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This pic was taken early this morning. There are puddles gathering behind our hive.

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It seems to be time to take the screen off and let the honey bees out to weather the wet, stormy weather themselves.

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The arrow shows a big, dead beetle that dared to enter the hive. 

The bees seem to be happy to be out and about, although they are not storming out into the blustery rain.

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Florence should make its way past us today. Will more trees come down via over-saturated soil? Will we lose electricity again? I’m not sure at this point. But, albeit this weather event really wasn’t very bad for us, I’m really glad that we prepared well. Now that the yard is tidy and the household well-stocked, I may just get the chance to get back to that book reading I’ve been neglecting.

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It has been raining here on the outskirts of Charlotte, North Carolina for days and days and days and… Our honey bees had been taking advantage of the wildflowers we let grown in the front and back most fields. And, there had been a significant slowdown on feeder provision usage. But, since the onslaught of wet weather has come upon us all here @farmette1769, the bees have been sucking up lots of sugar water.

The following three photographs are of the somewhat quiet hive on this rainy Friday night.

  1. Sunset – This shows the standard/traditional beekeepers hive. It was converted and uses top bars instead of frames. The long-style top bar hive (unused ATT) is currently a stand for the in-use standard hive.
  2. Darker – Entrance to the hive during wet weather.
  3. Dusk – Extra sugar water mason jar holders to feed the hungry masses.

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There are still not many honey bees in the added super. It doesn’t seem to be quite as overflowing in the main section as it was. Yet, the original box is still pretty packed. If any of the bees swarmed and left, it could not have been half the population. But then again, a queen bee can lay 1500 eggs per day…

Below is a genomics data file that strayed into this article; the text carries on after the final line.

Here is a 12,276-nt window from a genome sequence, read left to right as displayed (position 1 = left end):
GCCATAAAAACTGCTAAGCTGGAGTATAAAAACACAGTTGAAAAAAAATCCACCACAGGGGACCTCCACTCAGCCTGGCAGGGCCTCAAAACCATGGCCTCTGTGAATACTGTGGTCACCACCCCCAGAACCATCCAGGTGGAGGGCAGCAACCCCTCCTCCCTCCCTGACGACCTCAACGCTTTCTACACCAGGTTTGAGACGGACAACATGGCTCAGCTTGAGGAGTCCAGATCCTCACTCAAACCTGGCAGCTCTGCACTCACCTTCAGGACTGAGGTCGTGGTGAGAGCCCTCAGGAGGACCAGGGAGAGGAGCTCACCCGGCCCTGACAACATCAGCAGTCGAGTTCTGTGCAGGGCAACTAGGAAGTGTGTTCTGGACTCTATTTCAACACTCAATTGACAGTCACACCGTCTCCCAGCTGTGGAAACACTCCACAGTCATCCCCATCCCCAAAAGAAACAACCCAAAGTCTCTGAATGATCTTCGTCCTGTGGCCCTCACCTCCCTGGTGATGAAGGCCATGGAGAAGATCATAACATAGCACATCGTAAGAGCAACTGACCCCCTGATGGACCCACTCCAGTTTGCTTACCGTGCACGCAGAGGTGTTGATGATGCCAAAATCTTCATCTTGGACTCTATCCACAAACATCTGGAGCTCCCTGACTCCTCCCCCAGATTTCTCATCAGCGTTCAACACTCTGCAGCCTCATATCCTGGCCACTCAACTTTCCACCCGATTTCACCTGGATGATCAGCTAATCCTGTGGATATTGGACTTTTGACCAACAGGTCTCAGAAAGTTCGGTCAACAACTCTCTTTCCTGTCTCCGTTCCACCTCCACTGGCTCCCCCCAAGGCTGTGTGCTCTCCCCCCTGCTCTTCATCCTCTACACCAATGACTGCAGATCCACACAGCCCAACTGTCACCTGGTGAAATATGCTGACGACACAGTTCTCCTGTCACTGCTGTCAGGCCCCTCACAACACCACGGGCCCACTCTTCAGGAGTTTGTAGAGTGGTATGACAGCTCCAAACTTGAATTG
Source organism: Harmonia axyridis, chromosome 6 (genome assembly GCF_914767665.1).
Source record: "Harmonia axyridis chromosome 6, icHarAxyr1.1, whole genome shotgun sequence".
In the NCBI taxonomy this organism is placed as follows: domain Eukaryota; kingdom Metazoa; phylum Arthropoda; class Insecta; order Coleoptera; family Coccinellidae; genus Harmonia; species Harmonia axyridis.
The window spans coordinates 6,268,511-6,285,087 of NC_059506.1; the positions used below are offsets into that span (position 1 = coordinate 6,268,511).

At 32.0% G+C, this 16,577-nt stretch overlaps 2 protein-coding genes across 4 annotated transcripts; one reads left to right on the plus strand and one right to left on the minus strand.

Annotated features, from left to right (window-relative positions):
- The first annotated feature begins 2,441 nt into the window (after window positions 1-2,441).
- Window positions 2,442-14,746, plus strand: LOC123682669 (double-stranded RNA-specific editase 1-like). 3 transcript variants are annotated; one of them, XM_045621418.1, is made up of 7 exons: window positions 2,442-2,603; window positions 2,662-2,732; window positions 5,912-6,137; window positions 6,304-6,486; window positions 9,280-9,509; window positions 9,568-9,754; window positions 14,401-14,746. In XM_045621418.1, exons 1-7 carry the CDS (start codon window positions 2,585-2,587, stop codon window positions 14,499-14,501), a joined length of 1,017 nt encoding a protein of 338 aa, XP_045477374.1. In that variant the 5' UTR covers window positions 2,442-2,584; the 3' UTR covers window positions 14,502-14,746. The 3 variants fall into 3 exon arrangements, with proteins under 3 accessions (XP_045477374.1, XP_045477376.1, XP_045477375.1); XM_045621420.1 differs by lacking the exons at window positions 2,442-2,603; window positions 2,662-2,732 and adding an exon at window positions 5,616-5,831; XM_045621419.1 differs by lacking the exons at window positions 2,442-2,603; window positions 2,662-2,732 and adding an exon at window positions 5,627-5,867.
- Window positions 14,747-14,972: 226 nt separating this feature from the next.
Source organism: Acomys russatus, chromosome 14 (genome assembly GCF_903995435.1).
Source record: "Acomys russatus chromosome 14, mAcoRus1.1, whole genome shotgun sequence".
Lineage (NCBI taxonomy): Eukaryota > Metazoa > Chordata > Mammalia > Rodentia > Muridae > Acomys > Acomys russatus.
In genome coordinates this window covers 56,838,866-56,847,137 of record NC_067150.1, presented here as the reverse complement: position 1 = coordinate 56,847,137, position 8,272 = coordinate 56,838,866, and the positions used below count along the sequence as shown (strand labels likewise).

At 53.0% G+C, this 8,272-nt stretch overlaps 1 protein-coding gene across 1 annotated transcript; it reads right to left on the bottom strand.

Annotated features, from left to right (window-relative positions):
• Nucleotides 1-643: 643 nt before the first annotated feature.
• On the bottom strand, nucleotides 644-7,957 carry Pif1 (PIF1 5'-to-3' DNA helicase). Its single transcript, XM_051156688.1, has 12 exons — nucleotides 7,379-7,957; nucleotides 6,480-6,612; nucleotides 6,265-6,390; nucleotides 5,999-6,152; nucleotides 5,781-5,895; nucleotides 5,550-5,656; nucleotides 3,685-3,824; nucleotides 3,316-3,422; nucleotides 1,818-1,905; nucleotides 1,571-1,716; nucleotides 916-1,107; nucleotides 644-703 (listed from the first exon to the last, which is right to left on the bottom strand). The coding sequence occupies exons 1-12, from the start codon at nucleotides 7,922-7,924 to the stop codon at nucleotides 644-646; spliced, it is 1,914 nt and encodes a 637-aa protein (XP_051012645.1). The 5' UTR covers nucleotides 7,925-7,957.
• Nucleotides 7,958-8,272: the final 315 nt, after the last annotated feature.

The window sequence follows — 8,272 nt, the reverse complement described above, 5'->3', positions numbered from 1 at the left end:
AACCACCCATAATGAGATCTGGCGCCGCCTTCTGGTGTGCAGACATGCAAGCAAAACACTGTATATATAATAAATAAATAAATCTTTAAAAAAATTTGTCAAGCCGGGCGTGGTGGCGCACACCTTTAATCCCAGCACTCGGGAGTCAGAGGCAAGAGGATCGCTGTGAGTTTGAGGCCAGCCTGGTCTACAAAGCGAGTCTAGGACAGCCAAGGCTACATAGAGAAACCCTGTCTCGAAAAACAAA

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What I want this year is to get back up on my horse.

The Big Man Dakota sporting his shaggy winter coat

The Big Man Dakota sporting his shaggy winter coat

“The Big Man Dakota” (I call him “Bigs”) is officially a pony, measuring 14 hands even. The standard for a horse starts at a height of 14.2 HH (at the withers).

While the weather is nasty and cold, I am slowly beginning stretching exercises, attempting to get my bad, upper spine to be more flexible and less painful.

This is quite the uphill battle, since progress can be non-existent at times. It seems that every day I am back to square one (I know – everyone is tired of hearing me whine). If I were a horse I could whinny instead, which is a much more pleasant sound.

Pony Stallion Yell Plus Bonus Duck Quacks

My Quarter pony’s yell is much more about getting food than his attachment to me. Yet, Bigs does trust me. That took quite some time. He arrived here as a blind, 5-year old stallion, and the blindness due to the frustration of his original owner.

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Yes, Bigs is a stallion aka intact male. There are two mares across the way, yet Bigs has never attempted to visit them. Blind or not, 90% of stallions would try. Due to his calm demeanor, it seemed pointless to take anything else away from him.

Rocky the pony is already inside, taking advantage of the run-in with its new weather-proofing  (readied for the Arctic blast of Jan. 6, 2014).

Rocky the pony is already inside, taking advantage of the run-in with its new weather-proofing
(readied for the Arctic blast of Jan. 6, 2014).

Bigs's tendency towards claustrophobia leaves him hesitant of the change, but grain coaxes him in shortly after sunset.

Bigs’s tendency towards claustrophobia leaves him hesitant of the change, but grain coaxes him in shortly after sunset.

Although sightless, Bigs functions well and sometimes acts as if he can see things coming. It has taken me up to 45 minutes to get his bridle and bit on. He tosses his head about with a total lack of cooperation (even with a Hackamore). I have a feeling this is why the former owner got so upset with him.

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Bigs can’t see, so he has the fields memorized by feel, getting around quite well. He no longer breaks through fences in a panic. He no longer flees from being patted. Bigs’s overall behavior is actually quite good. I can get easily get on his back and could likely lay down to take a nap too.

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I purchased a very cool, used, close-contact training saddle this past fall of 2013. My aches and pains, enhanced by stress and aggravation got the better of me this season, so I only completed a parked test drive. It fits well and will work for both Bigs and I splendidly, once my hurdles ahead are cleared. In the meantime, Bigs and his companion Shetland pony “Rocky” will keep themselves busy doing what they do best – eating.

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Being already run down from physical unrest, my hair-trigger temper has lately become long-term negativity. It has me wrapped up in my own mind, unable to break free of disparity in the human world. There are 7 billion people on the planet. Half of them live without running water or electricity. Therefore they have little or no access to health care, education, law enforcement, transportation, etc.

As one who attempts to follow Buddhist teachings, I must continue to practice not only patience, but also perseverance – and with this new year of 2014, get back up on that horse (pony).

nota bene: I am not looking for a Pep Rally. There is no need for anyone to cheer me on. If I get back up on that pony, that is what the future will bring. If I don’t, something else will happen next.

Chinese New Year 2014 begins January 31, 2014